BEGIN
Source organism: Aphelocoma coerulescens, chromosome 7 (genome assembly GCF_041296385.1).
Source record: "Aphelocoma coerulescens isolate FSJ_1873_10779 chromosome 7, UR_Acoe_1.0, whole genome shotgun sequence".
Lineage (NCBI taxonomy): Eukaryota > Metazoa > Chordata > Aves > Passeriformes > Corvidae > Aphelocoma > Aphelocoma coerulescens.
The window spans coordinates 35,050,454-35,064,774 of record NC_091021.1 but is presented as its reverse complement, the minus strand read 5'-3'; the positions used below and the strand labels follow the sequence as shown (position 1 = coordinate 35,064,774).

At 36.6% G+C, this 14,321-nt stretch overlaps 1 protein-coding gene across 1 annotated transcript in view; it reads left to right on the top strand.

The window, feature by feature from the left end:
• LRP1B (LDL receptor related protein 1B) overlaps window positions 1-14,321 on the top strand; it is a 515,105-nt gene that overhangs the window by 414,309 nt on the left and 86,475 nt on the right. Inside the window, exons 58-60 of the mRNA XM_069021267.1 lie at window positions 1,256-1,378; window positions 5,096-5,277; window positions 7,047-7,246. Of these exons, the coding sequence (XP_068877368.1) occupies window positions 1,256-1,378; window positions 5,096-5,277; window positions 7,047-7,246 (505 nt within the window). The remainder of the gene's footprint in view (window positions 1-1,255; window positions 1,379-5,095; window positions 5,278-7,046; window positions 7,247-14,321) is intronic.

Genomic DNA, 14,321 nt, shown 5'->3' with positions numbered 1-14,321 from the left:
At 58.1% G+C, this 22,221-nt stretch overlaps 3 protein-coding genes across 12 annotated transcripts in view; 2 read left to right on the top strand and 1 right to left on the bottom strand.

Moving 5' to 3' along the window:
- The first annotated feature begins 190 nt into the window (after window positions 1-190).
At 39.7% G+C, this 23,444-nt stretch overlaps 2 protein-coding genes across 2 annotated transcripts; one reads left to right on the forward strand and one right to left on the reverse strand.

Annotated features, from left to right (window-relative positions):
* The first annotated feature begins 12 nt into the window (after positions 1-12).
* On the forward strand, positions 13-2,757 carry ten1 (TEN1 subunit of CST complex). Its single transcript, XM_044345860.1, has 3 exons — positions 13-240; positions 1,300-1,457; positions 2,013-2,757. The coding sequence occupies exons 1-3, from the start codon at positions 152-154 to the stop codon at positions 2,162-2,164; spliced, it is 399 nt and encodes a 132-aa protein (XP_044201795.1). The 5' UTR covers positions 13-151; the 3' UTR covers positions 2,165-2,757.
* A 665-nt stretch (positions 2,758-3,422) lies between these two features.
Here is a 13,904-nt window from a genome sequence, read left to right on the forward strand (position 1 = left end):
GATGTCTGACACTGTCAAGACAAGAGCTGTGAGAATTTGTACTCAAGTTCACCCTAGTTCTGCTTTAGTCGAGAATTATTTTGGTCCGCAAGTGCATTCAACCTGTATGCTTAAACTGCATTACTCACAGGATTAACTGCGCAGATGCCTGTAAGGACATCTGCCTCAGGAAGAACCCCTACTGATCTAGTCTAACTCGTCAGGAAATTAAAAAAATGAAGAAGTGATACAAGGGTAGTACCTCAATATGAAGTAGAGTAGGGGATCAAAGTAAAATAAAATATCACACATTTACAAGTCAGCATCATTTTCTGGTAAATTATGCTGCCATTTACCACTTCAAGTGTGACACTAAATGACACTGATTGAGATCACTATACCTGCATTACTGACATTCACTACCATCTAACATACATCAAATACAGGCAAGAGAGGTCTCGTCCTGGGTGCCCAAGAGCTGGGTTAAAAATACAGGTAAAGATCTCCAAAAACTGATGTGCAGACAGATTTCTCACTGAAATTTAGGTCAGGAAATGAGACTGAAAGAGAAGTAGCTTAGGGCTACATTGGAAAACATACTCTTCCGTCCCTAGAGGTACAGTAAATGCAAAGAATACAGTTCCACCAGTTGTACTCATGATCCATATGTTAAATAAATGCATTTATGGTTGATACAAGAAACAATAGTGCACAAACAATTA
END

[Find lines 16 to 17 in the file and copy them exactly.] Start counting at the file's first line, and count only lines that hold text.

* A 665-nt stretch (positions 2,758-3,422) lies between these two features.
Here is a 13,904-nt window from a genome sequence, read left to right on the forward strand (position 1 = left end):